EU referendum: Treasury committee chairman backs Remain

  • Published
Andrew Tyrie

Conservative MP Andrew Tyrie, who chairs the Treasury select committee, has announced he will back the Remain campaign in the EU referendum.

The former Treasury adviser said leaving the EU would almost certainly lead to a "short-term economic shock".

And he accused Vote Leave of "bribery" for saying Brexit would free up £350m more a week to go on public services.

Vote Leave's Boris Johnson defended the sum, saying it was an "underestimate" of what the UK gives to the EU.

In a speech to the Centre for Policy Studies in Westminster, Mr Tyrie, MP for Chichester, said: "On the economic impact, most experts - among them Brexit supporters - have concluded that a short-term economic shock would almost certainly accompany leaving the EU, bringing a reduction in GDP growth.

"In practical terms, this is likely to mean somewhat lower living standards than would otherwise be the case. Most experts have concluded there would also be a long-run cost, although this is less certain.

"There are economic risks of staying and leaving, but the risks are greater to leave."

Mr Tyrie's decision comes as the Remain side hopes to focus in the final two weeks of campaigning on what it regards as the economic dangers of an exit.

It criticised the Treasury for creating uncertainty among voters by failing to explain fully the calculations behind its claim that Brexit would cost households £4,300 a year by 2030 if the UK left the EU.

The MPs also said Vote Leave had been guilty of making a "highly misleading" claim that the UK contributes £350m per week to the EU.

Vote Leave is standing by the £350m figure, which is on the side of its referendum battle bus.

But Mr Tyrie was highly critical of it and it was on the latter point that Mr Tyrie reserved his strongest criticism, in his speech on Monday.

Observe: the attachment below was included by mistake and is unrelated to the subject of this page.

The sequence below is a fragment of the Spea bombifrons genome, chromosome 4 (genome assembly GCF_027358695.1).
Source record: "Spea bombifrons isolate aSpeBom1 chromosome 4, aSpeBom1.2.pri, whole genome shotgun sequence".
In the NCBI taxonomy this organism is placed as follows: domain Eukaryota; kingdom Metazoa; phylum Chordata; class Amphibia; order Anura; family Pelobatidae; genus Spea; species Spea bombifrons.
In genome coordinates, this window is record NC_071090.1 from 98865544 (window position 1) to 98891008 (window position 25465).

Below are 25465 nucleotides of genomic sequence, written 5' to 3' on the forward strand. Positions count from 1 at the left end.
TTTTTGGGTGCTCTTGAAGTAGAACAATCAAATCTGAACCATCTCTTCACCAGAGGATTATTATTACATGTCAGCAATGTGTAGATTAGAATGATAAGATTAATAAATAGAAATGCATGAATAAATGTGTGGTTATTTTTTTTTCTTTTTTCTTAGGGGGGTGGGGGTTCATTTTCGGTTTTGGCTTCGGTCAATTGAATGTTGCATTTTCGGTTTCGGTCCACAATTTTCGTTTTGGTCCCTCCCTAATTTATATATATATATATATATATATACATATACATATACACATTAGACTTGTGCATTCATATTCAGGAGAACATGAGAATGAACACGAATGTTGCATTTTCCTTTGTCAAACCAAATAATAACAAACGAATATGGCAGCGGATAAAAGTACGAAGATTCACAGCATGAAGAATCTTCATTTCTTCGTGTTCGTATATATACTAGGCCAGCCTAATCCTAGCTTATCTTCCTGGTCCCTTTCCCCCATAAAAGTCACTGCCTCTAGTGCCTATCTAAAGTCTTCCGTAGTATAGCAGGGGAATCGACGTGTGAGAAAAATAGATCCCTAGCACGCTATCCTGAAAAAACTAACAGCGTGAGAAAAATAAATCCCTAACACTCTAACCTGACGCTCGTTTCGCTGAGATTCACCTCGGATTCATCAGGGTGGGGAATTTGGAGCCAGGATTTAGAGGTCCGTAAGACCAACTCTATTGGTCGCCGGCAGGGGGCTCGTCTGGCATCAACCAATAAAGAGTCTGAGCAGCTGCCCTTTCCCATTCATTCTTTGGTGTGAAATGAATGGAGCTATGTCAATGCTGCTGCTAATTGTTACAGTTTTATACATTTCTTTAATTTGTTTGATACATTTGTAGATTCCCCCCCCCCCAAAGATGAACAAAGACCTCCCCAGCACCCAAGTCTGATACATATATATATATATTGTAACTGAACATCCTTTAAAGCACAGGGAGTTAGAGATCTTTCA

"This is nonsense politics," he said. "It is a form of electoral bribery. It is of an order of magnitude worse than usually encountered in general elections - £350m a week or £50m a day, is a false prospectus.

"It has the some of the corrosive characteristics of Tony Blair's claims on Iraq. I very much regret that the electorate has been expected to wade through this mountain of nonsense to find grains of truth."

Speaking on BBC Hereford and Worcester radio, leading Leave campaigner Boris Johnson defended the £350m figure, and said it was an "underestimate" of what the UK gives to Brussels every week.

"The last figure I saw was about £365m," he said.

He acknowledged "about half" of the money comes back from the EU, but said it was spent "under the control of EU bureaucrats".

Asked if it was a misleading claim, the former London mayor added: "You are spending the money on my behalf, you're deciding what you think I should be spending that money on.

"We don't control that money anymore and a huge quantity of it is simply wasted."

Responding to Mr Tyrie's decision to back Remain, a Vote Leave source said: "Andrew Tyrie's pro-EU views since the days of the ERM (Exchange Rate Mechanism) are well known.

"This was reflected in the disproportionate time Leave figures spent at his committee and the line of questioning. We wish him well."